Tag Info

Hot answers tagged

3

If you are allowing people to use personal accounts for external services like dropbox, you really have no control and you do not own those. Most services that offer a corporate or business version have the ability to set one or more administrators, and can disable the accounts through this interface. From a process standpoint, some organizations do this by ...


2

Short version: Your solution sacrifices logging and auditing accountability, just so as you're aware. If direct root login is a problem, use a generic non-admin user to ssh in and then sudo to root. If you want to be clever, configure sudo (via pam) to prompt for a human-specific username and password so that local privilege escalation is tied to the ...


2

I recommend that you do not permit direct login as root via ssh on any system. As mentioned in gowenfawr's comment above, it is better to have personal accounts for everyone who will be administering the system on all of the nodes, and give them access to sudo to root locally. They would not need a root password on any node for this; they would use their own ...


2

The credentials may be shared for the whole network (eg. LDAP credentials), allowing access to the local computer, mail, remote access… Also note that Phishing OS credentials is very different than phishing a website. You don't go back to a computer and fill an Email prompt without even logging in (actually, I don't think many company users enter their ...


2

The system-attention-key is mostly an historical remnant from the youth days of the engineers who designed the SAK. These engineers, when they think about security, actually think about the times when they were dabbling in security, and that was when they were students. More precisely, when they were students in the 1990s. That last item is important: in the ...


2

I would not recommend doing what you are trying to do. As you pointed out, the question/answer is much less secure than a normal user/pass, and security is only as effective as the weakest link, and obviously this sort of implementation is the weak link. Also, as an aside, it may be difficult to remember which security question was originally selected. Your ...


2

In this circumstance, it seems like the security answer effectively becomes an alternative password That's right. Which is also why this seems like a really bad idea. It will only work as a feature if the question is something simple, something the user will know without having to remember it, which means that an attacker can figure it out as well (by ...


2

I also could not find any password storage policies that mention that passwords should not be upper-cased. But I also didn't find any guides which told me not to set every password to "password", not to remove all special characters, or not to shorten them to 4 characters. It's just obvious. You should not change the password that the user supplied. This ...


2

Protecting the root account makes cleanup much easier: if an attacker can't tamper with the kernel or most of the programs, it's much harder to hide malicious code. It also means they can't tamper with the antivirus and other protection systems.


2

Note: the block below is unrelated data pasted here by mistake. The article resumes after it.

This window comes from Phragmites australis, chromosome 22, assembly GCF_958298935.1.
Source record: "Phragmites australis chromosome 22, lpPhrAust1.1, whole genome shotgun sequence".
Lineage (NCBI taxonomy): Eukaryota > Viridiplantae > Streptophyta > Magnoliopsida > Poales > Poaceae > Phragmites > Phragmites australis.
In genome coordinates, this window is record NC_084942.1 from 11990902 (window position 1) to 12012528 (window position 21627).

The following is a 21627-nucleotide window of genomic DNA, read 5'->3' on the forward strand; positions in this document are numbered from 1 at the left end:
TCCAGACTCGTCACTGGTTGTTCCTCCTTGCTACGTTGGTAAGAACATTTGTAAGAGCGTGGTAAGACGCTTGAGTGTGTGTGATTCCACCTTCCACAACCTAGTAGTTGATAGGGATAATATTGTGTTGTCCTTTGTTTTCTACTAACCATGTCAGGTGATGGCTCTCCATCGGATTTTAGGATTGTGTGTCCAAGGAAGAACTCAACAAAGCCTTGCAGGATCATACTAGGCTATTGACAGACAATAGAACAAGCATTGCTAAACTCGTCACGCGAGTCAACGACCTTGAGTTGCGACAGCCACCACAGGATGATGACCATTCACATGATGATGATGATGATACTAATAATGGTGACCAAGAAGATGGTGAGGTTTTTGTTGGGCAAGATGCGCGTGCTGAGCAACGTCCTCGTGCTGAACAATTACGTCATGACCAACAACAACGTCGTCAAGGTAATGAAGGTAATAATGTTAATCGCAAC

Well I would have to say that this is less secure than a standard password even though a initial glance shows that the entropy will be far greater You are limiting answers to "dictionary words" and more often than not a small subset of them ( for example what was your favroute childhood food would have less than 20,000 possible options and I would say ...


1

An historical example of such a poor algorithm is Microsoft's LM hash. As you said Felipe, in order to create a strong password, you need among other things to mix uppercase and lower case letters. Why? Because by doing so there can be 52 different possible letters constituting each character of the password: 26 lowercase + 26 uppercase. By converting the ...


1

To put you on the right track, we must first take you out of the wrong track. In your case: If you think "268 + 268 + 108", then you are thinking wrong. That would be the count of possible passwords, assuming that a password is either a sequence of eight uppercase letters, OR a sequence of eight lowercase letters, OR a sequence of eight digits. But that's ...


1

Here's a little drawing: And the study that support it.


1

Services such as LastPass have an auto change password feature. However, this has to be done per site. The solution of bulk updating everything is to a problem that should not exist in the first place. i.e. Passwords should not be shared between applications. Each service should have a unique, strong password of its own. Otherwise if one service gets ...


1

Interesting topic, for me the safest is password, I use 4 different passwords for different things depending on the security required, for example for a site like this I will use something like (mexico1970) which I dont care if it gets cracked since I just post to the site and there is no credit card info or any other important info to protect, then I will ...


1

While this is an interesting idea, I would suggest keeping it normal as you have it but give users option for 2 factor authentication in their account settings. In this when a user successfully enters their credentials, they would be emailed a link to click / follow. Once followed their session would be started. You have to assume your clients are stupid, ...


1

I think there is a serious flaw in your suggestion: unless I miss my mark, your "salt" isn't a salt at all: it's a challenge and, as such, it should be randomly generated each time a client attempts to authenticate. If this is the case, then you cannot use it as input for the pbkdf2 function. It will just not work. If it is not the case, then unless you're ...



Only top voted, non community-wiki answers of a minimum length are eligible